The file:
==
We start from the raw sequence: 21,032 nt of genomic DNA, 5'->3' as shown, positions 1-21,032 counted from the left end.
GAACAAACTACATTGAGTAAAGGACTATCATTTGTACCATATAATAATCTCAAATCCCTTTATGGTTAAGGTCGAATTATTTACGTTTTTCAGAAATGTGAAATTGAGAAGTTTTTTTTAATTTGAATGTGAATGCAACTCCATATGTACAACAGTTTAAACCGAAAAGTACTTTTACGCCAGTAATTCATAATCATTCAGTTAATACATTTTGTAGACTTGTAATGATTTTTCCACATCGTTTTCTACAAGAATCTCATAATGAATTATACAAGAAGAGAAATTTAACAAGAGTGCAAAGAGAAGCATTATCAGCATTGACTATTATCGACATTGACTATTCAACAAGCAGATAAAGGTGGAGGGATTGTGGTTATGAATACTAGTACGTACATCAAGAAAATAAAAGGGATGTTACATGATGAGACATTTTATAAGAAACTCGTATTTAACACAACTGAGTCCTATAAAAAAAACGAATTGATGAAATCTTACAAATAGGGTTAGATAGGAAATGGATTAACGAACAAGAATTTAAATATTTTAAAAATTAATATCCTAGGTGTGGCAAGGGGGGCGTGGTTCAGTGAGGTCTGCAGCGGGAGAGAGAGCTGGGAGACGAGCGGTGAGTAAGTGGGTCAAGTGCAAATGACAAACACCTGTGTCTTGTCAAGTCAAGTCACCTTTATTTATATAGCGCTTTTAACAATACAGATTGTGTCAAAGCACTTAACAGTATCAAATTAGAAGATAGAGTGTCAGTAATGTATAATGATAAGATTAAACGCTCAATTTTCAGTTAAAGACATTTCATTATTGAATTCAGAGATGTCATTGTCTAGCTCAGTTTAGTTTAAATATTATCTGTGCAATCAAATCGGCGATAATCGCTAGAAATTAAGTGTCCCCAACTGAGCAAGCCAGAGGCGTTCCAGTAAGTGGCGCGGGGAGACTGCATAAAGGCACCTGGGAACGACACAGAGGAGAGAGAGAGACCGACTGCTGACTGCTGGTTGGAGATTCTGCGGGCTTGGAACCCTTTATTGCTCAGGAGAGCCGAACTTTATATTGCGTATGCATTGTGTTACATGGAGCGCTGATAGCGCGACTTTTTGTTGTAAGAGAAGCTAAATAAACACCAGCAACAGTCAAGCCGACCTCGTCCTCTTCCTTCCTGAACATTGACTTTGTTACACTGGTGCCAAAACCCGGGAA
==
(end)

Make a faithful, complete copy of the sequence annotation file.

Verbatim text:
We start from the raw sequence: 21,032 nt of genomic DNA, 5'->3' as shown, positions 1-21,032 counted from the left end.
GAACAAACTACATTGAGTAAAGGACTATCATTTGTACCATATAATAATCTCAAATCCCTTTATGGTTAAGGTCGAATTATTTACGTTTTTCAGAAATGTGAAATTGAGAAGTTTTTTTTAATTTGAATGTGAATGCAACTCCATATGTACAACAGTTTAAACCGAAAAGTACTTTTACGCCAGTAATTCATAATCATTCAGTTAATACATTTTGTAGACTTGTAATGATTTTTCCACATCGTTTTCTACAAGAATCTCATAATGAATTATACAAGAAGAGAAATTTAACAAGAGTGCAAAGAGAAGCATTATCAGCATTGACTATTATCGACATTGACTATTCAACAAGCAGATAAAGGTGGAGGGATTGTGGTTATGAATACTAGTACGTACATCAAGAAAATAAAAGGGATGTTACATGATGAGACATTTTATAAGAAACTCGTATTTAACACAACTGAGTCCTATAAAAAAAACGAATTGATGAAATCTTACAAATAGGGTTAGATAGGAAATGGATTAACGAACAAGAATTTAAATATTTTAAAAATTAATATCCTAGGTGTGGCAAGGGGGGCGTGGTTCAGTGAGGTCTGCAGCGGGAGAGAGAGCTGGGAGACGAGCGGTGAGTAAGTGGGTCAAGTGCAAATGACAAACACCTGTGTCTTGTCAAGTCAAGTCACCTTTATTTATATAGCGCTTTTAACAATACAGATTGTGTCAAAGCACTTAACAGTATCAAATTAGAAGATAGAGTGTCAGTAATGTATAATGATAAGATTAAACGCTCAATTTTCAGTTAAAGACATTTCATTATTGAATTCAGAGATGTCATTGTCTAGCTCAGTTTAGTTTAAATATTATCTGTGCAATCAAATCGGCGATAATCGCTAGAAATTAAGTGTCCCCAACTGAGCAAGCCAGAGGCGTTCCAGTAAGTGGCGCGGGGAGACTGCATAAAGGCACCTGGGAACGACACAGAGGAGAGAGAGAGACCGACTGCTGACTGCTGGTTGGAGATTCTGCGGGCTTGGAACCCTTTATTGCTCAGGAGAGCCGAACTTTATATTGCGTATGCATTGTGTTACATGGAGCGCTGATAGCGCGACTTTTTGTTGTAAGAGAAGCTAAATAAACACCAGCAACAGTCAAGCCGACCTCGTCCTCTTCCTTCCTGAACATTGACTTTGTTACACTGGTGCCAAAACCCGGGAA